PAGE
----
in News | 25 JUL 18

Artists Protest Design Museum After Private Event For Arms Dealer

More than 20 artists and designers are calling for work to be removed after a reception linked to the arms industry was held in the museum

in News | 25 JUL 18

‘Hope to Nope’, Design Museum, London, installation view, 2018. Courtesy: Design Museum

London’s Design Museum has come under fire after allowing its building to be hired for a controversial private event connected to the arms trade. More than 20 artists and designers are now calling for their work to be removed from display at the institution.

The museum gave permission to Italian aerospace manufacturers Leonardo to hold a reception on its premises on 17 July. The event was linked to the Farnborough International Airshow – regarded by some as an arms fair. Leonardo are one of the world’s largest weapons manufacturers. At the same time, the museum is currently holding the exhibition ‘Hope to Nope’ which surveys the visual culture of various social and political movements over the last decade. Several artists involved in the show and elsewhere in the museum are now demanding their work be removed by 1 August.

Hong Kong artist and activist Sampson Wong told frieze that he had loaned a number of objects from the Umbrella Movement Visual Archive – a collection of objects preserved from the 2014 pro-democracy protests – to the Design Museum. ‘Museums working with activists and socially-minded artists should actively respond to oppositions concerning unethical practices,’ he told frieze. ‘I am shocked that at the same time as they superficially celebrate our protest materials, the museum is hosting a reception for companies like Chemring, the arms dealers who supplied the tear gas that was used on us.’

Richard Barbrook, part of radical videogame collective Games for the Many, told frieze that the exhibition was displaying one of their works titled Corbyn Run (2017) – a video game in which the leftist Labour leader chases after bankers and Conservative party ministers. Barbrook said it was ‘hypocritical’ for the museum to programme a show of ‘radical protest art’, and then be surprised about the uproar around allowing an arms dealer to hold an event in the same building. ‘Either you do one or the other.’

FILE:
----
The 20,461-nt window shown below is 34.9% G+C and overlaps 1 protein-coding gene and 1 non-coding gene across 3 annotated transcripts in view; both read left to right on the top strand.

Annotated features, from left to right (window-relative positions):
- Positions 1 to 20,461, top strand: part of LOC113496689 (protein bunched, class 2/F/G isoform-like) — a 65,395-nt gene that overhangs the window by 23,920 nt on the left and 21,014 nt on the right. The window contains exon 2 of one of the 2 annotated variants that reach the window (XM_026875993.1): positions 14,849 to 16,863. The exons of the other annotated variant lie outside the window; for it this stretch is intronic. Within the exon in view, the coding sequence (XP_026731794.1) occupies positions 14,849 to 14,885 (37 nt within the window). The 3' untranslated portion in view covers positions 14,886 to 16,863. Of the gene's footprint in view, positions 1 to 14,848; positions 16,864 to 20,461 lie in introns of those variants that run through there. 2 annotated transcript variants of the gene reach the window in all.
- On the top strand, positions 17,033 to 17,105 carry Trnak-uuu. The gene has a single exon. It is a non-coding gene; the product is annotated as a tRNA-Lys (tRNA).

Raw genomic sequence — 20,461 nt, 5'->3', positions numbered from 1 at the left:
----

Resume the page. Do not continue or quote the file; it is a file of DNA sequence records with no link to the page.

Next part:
Andrew Smith of activist group Campaign Against Arms Trade told frieze: ‘The reason the arms dealers wanted to use the Design Museum is because it's such a prestigious venue with great work and a great reputation. By allowing its facilities to be used the Museum has given practical support and a veneer of legitimacy to an industry that is driven by war and conflict.’ Smith added that museums should be focused on the public good. ‘They should not be hosting arms companies.’

Corbyn Run, 2017, still. Courtesy: Games for the Many

In an open letter, published on the Campaign Against Arms Trade website, the artists write: ‘It is deeply hypocritical for the museum to display and celebrate the work of radical anti-corporate artists and activists, while quietly supporting and profiting from one of the most destructive and deadly industries in the world. ‘Hope to Nope’ is making the museum appear progressive and cutting-edge, while its management and trustees are happy to take blood money from arms dealers.’ They demand that the museum follow ethical guidelines that avoids funding from arms, tobacco and fossil fuel industries. Signatories include artist Peter Kennard, curator Gavin Grindon and activists Benny Tai and Joshua Wong.

Danny Chivers from activist group BP or not BP?, who also contributed work to the museum exhibition, commented: ‘Our object in ‘Hope to Nope’ – a Shakespearean ruff in the shape of the BP logo – specifically challenges the unethical funding of arts institutions. So it’s jaw-dropping that the museum hosted an event for one of the most unethical industries on the planet while displaying our object on its wall.’

The Design Museum told frieze that it was in the process of responding to the signatories to the letter. ‘As a charity, 98% of the museum’s running costs come from admissions, retail, fundraising and event hire, such as the one hosted that night. This was a private event of which there was no endorsement by the museum,’ the museum said in a statement. ‘However, we take the response to Tuesday’s event seriously and we are reviewing our due diligence policy related to commercial and fundraising activities.’

Several art institutions and events have received criticism in the past for links to the arms trade. In March of this year, arms producer BAE Systems retracted sponsorship of the arts festival the Great Exhibition of the North, following public criticism of its role as a ‘premier partner’ in the event, and several acts threatening to withdraw after learning of its links to the weapons industry.